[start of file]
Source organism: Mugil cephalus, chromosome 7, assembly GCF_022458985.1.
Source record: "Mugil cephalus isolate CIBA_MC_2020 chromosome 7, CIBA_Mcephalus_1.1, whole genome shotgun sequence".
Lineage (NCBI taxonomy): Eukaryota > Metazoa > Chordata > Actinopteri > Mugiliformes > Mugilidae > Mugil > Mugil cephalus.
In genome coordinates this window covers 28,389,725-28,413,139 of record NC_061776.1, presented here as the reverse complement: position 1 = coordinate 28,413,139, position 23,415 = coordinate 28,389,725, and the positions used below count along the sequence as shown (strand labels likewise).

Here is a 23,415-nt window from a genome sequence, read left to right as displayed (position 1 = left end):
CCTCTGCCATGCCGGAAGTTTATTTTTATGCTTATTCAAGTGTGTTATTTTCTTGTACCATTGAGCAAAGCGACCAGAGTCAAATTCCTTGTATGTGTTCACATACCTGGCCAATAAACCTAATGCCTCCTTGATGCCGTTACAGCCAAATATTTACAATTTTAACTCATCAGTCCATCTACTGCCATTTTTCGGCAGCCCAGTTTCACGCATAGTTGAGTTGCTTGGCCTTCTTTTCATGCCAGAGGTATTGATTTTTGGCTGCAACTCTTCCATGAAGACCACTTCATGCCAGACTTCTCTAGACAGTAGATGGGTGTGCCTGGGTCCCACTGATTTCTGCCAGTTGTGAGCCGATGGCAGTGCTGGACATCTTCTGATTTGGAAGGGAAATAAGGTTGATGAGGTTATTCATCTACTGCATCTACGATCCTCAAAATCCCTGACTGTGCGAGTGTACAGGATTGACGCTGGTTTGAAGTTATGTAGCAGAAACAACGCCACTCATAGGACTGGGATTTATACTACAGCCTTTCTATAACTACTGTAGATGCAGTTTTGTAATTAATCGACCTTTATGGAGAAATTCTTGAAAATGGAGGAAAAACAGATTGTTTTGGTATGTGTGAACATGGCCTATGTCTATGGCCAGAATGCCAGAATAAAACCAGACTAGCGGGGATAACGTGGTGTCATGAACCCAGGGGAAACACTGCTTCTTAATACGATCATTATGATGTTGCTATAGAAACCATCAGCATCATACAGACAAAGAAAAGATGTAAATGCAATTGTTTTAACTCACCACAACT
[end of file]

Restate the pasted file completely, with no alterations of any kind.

Source organism: Mugil cephalus, chromosome 7, assembly GCF_022458985.1.
Source record: "Mugil cephalus isolate CIBA_MC_2020 chromosome 7, CIBA_Mcephalus_1.1, whole genome shotgun sequence".
Lineage (NCBI taxonomy): Eukaryota > Metazoa > Chordata > Actinopteri > Mugiliformes > Mugilidae > Mugil > Mugil cephalus.
In genome coordinates this window covers 28,389,725-28,413,139 of record NC_061776.1, presented here as the reverse complement: position 1 = coordinate 28,413,139, position 23,415 = coordinate 28,389,725, and the positions used below count along the sequence as shown (strand labels likewise).

Here is a 23,415-nt window from a genome sequence, read left to right as displayed (position 1 = left end):
CCTCTGCCATGCCGGAAGTTTATTTTTATGCTTATTCAAGTGTGTTATTTTCTTGTACCATTGAGCAAAGCGACCAGAGTCAAATTCCTTGTATGTGTTCACATACCTGGCCAATAAACCTAATGCCTCCTTGATGCCGTTACAGCCAAATATTTACAATTTTAACTCATCAGTCCATCTACTGCCATTTTTCGGCAGCCCAGTTTCACGCATAGTTGAGTTGCTTGGCCTTCTTTTCATGCCAGAGGTATTGATTTTTGGCTGCAACTCTTCCATGAAGACCACTTCATGCCAGACTTCTCTAGACAGTAGATGGGTGTGCCTGGGTCCCACTGATTTCTGCCAGTTGTGAGCCGATGGCAGTGCTGGACATCTTCTGATTTGGAAGGGAAATAAGGTTGATGAGGTTATTCATCTACTGCATCTACGATCCTCAAAATCCCTGACTGTGCGAGTGTACAGGATTGACGCTGGTTTGAAGTTATGTAGCAGAAACAACGCCACTCATAGGACTGGGATTTATACTACAGCCTTTCTATAACTACTGTAGATGCAGTTTTGTAATTAATCGACCTTTATGGAGAAATTCTTGAAAATGGAGGAAAAACAGATTGTTTTGGTATGTGTGAACATGGCCTATGTCTATGGCCAGAATGCCAGAATAAAACCAGACTAGCGGGGATAACGTGGTGTCATGAACCCAGGGGAAACACTGCTTCTTAATACGATCATTATGATGTTGCTATAGAAACCATCAGCATCATACAGACAAAGAAAAGATGTAAATGCAATTGTTTTAACTCACCACAACT